laila-ali

Laila Ali

Laila Ali joined the RMJM East Africa & Botswana team in 2008, becoming an associate later that year before becoming a director in 2013. Laila’s experience in architecture encompasses a range of disciplines including interior design, project planning, site supervision and contract administration. This comprehensive skill-set allows her to actively participate in the successful completion of projects across a range of sectors, including commercial, academic, residential, industrial and hospitality.

When did you decide to be an architect?
It was when I was in secondary school and we had to do technical design lessons for one term and my teacher at the time noticed that I could understand 3D forms faster than the rest of the class and he advised me to explore this talent I have seriously. So that is where it started. After secondary school, I started preparing for my architectural course by taking Fine Arts  at A level and then headed for university in UK.

Subira Mchumo [RMJM East Africa Tanzania Director] and Susan Atai [Director at RMJM East Africa in Uganda] also studied in the UK. How do you think this experience influenced you as a designer and what are the major differences you have noticed as a woman architect?
Studying in the UK gave me good exposure towards Art and Architecture in all aspects of designing. The exposure to new technologies, quality control and site supervision has been the highlight of my experience in the UK. As a woman architect the challenges are the same everywhere as this is a male rotated field.

Records at the Board of Registration of Architects and Quantity Surveyors of AAK indicated that in 2012 there were only 50 female architects in Kenya, compared to 952 male. Haron Nyakundi, the chairman Quantity Surveyors chapter of the Architectural Association of Kenya (AAK) declared that, “Notwithstanding the alarmingly low numbers, the few women who venture into building construction related disciplines have excelled in leadership, professional services delivery consultancy, research and scholarly pursuits”. What do you think should be done to inspire more women to become architects and remain in the profession?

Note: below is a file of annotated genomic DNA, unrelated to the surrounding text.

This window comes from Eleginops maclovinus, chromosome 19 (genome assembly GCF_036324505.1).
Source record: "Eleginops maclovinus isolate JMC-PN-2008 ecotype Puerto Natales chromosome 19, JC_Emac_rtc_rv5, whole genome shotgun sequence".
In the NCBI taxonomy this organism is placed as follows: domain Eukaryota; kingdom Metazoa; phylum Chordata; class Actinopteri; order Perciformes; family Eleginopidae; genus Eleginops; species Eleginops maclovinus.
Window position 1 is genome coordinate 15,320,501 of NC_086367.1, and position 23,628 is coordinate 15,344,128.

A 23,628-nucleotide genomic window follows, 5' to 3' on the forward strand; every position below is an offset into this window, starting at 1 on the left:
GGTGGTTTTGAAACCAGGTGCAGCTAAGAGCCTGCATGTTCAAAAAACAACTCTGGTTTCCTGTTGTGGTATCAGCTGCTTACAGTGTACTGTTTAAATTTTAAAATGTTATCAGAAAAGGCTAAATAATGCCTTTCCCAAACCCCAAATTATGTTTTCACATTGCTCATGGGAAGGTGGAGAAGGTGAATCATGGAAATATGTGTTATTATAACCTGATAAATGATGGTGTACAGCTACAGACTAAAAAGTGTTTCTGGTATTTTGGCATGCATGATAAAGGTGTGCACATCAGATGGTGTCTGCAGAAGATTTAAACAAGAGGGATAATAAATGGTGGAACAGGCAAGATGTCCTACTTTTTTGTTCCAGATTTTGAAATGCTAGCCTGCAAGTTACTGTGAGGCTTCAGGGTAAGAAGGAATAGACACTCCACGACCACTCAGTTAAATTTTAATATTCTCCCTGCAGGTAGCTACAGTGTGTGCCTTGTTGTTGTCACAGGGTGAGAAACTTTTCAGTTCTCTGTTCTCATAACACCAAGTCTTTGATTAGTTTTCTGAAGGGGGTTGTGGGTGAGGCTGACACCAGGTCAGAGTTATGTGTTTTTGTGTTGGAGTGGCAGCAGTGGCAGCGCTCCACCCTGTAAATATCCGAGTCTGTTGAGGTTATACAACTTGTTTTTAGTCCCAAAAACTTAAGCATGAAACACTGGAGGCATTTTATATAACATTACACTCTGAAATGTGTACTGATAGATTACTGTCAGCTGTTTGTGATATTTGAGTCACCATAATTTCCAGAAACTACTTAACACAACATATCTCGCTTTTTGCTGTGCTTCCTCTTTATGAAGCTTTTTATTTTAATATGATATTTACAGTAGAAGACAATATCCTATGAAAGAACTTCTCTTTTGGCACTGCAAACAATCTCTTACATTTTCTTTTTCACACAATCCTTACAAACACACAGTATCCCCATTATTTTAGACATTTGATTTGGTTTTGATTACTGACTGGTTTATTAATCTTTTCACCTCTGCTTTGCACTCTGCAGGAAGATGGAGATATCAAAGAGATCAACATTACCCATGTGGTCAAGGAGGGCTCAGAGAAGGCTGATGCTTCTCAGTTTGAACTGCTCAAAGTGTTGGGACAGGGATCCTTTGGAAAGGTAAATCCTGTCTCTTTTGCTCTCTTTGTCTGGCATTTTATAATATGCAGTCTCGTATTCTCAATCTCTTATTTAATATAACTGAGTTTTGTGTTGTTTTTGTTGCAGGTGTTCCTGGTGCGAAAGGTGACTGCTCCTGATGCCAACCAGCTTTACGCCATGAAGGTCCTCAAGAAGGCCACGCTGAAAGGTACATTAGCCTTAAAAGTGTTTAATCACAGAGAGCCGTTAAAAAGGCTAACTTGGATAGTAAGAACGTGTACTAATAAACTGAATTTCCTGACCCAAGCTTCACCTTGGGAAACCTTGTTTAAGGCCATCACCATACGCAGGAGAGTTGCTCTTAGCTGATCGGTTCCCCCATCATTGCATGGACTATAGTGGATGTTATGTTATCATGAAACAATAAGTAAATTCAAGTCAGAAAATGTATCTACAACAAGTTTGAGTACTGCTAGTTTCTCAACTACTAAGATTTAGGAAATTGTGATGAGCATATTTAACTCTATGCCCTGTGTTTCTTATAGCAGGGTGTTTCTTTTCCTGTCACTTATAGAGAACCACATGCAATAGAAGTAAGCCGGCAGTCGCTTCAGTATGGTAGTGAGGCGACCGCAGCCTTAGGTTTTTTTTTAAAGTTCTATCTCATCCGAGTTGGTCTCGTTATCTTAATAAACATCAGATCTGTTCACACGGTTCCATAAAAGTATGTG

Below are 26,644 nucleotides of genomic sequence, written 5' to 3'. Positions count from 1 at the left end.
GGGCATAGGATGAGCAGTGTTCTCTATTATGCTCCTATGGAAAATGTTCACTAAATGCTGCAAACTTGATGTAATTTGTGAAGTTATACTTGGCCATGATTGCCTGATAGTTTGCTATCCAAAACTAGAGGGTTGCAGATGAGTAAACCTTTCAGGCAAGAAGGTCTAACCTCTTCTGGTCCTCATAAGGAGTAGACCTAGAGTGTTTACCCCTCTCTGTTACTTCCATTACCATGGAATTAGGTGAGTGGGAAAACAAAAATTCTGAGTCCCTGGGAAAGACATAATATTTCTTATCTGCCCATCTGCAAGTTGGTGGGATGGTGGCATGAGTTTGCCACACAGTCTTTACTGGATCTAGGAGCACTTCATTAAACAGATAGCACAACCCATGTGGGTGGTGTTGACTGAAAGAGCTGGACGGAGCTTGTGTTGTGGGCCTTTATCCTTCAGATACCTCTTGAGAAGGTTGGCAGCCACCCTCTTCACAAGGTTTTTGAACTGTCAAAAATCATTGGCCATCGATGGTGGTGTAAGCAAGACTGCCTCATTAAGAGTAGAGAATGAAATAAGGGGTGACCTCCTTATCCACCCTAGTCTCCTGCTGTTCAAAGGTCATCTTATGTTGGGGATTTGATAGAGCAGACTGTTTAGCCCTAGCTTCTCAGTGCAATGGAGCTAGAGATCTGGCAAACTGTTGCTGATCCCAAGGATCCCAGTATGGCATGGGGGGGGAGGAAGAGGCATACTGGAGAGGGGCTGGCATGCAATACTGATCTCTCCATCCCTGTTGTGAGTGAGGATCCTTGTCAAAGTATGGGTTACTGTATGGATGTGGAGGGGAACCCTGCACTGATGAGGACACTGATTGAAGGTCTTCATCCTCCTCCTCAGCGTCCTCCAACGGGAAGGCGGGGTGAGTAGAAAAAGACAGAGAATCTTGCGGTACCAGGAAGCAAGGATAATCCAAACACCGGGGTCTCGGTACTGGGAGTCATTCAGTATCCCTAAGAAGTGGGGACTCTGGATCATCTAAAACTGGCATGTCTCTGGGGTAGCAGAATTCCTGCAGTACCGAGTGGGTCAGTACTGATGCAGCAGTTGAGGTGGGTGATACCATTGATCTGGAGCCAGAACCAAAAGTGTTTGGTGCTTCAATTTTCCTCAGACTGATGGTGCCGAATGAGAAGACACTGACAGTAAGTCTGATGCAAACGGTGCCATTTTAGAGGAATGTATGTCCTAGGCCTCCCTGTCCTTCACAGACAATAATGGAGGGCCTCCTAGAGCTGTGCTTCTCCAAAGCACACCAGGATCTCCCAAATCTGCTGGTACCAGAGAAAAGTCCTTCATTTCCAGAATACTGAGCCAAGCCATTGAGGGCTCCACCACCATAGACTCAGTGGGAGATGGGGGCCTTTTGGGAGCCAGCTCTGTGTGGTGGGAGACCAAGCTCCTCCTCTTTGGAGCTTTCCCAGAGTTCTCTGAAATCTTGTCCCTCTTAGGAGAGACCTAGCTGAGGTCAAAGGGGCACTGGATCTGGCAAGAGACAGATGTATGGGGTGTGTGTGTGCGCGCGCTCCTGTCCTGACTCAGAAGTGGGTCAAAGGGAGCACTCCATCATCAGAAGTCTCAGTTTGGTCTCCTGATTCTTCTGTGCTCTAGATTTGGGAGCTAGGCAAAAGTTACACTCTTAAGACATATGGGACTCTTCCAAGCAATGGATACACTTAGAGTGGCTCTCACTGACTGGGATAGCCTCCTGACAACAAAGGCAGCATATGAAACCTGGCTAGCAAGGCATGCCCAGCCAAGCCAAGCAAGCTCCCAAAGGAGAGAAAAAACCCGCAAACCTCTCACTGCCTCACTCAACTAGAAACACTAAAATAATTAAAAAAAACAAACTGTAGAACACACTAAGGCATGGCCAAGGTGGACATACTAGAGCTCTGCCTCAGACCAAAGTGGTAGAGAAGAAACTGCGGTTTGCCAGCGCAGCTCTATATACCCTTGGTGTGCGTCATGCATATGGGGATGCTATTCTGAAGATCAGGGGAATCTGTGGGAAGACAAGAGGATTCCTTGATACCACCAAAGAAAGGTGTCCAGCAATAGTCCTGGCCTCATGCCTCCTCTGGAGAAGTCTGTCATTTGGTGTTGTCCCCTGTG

The first step should be well informed seminars. These would give students a clear idea of the benefits and challenges that lay ahead for female architects.

What are these challenges?
I didn’t want to seem negative on this subject, in my opinion, when a women decides to withdraw from architecture it is because it is very demanding and they feel that architecture is taking over their lives, leaving them little time to create a family for themselves. It is very difficult for a woman to attend site meetings and inspections throughout a pregnancy. This being a male drive industry, men don’t take instructions from woman easily and you have to find a way of getting through to them all the time without killing their egos. This field and career doesn’t have time for you to have the luxuries of women in other careers. Here you have to act like a tomboy all the time. This is not a glamorous job, there is no nail polish or high heels, but instead on-site shoes that allow you to clim structures and practice safety at all times. 

The same Haron Nyakundi admitted that architecture and construction are a male-dominated sector. As a woman architect, do you feel your authority accepted in the industry?
Yes but it comes with time, consistency in your work and dedication to the job. With these things women architects are appreciated and accepted in the industry.

How would you describe architecture in Kenya with a word?
Growing.

Would you encourage a woman to start a career in architecture?
Yes but they have to be very focused to be in this career.

What is your personal motto?
Always open your mind to new ideas.

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